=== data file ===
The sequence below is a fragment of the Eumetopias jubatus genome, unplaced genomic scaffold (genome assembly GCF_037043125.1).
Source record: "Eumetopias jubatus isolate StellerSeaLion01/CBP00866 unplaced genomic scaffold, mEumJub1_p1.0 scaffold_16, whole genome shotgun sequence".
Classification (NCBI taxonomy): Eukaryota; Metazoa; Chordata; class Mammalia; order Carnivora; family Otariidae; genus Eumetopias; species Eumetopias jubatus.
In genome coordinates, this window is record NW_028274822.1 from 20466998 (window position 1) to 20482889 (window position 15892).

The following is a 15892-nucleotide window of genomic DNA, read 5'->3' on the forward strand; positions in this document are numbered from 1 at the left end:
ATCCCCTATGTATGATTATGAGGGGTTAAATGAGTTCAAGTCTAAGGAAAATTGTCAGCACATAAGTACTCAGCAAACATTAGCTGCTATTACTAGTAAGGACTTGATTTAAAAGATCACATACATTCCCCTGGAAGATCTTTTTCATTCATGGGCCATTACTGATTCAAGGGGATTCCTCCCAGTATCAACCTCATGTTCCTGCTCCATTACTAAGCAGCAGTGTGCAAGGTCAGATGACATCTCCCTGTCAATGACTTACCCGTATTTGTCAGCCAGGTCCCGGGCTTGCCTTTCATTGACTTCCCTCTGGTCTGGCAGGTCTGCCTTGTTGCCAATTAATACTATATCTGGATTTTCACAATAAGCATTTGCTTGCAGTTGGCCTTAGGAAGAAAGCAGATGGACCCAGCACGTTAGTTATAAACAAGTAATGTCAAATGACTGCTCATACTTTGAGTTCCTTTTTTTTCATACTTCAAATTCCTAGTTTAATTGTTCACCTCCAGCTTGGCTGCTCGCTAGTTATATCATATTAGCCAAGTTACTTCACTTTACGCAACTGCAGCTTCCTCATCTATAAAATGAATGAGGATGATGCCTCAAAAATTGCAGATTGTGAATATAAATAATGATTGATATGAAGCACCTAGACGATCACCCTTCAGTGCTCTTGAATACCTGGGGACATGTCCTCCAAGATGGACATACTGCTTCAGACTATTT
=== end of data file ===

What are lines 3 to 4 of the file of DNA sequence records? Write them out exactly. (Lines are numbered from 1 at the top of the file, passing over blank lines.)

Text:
Classification (NCBI taxonomy): Eukaryota; Metazoa; Chordata; class Mammalia; order Carnivora; family Otariidae; genus Eumetopias; species Eumetopias jubatus.
In genome coordinates, this window is record NW_028274822.1 from 20466998 (window position 1) to 20482889 (window position 15892).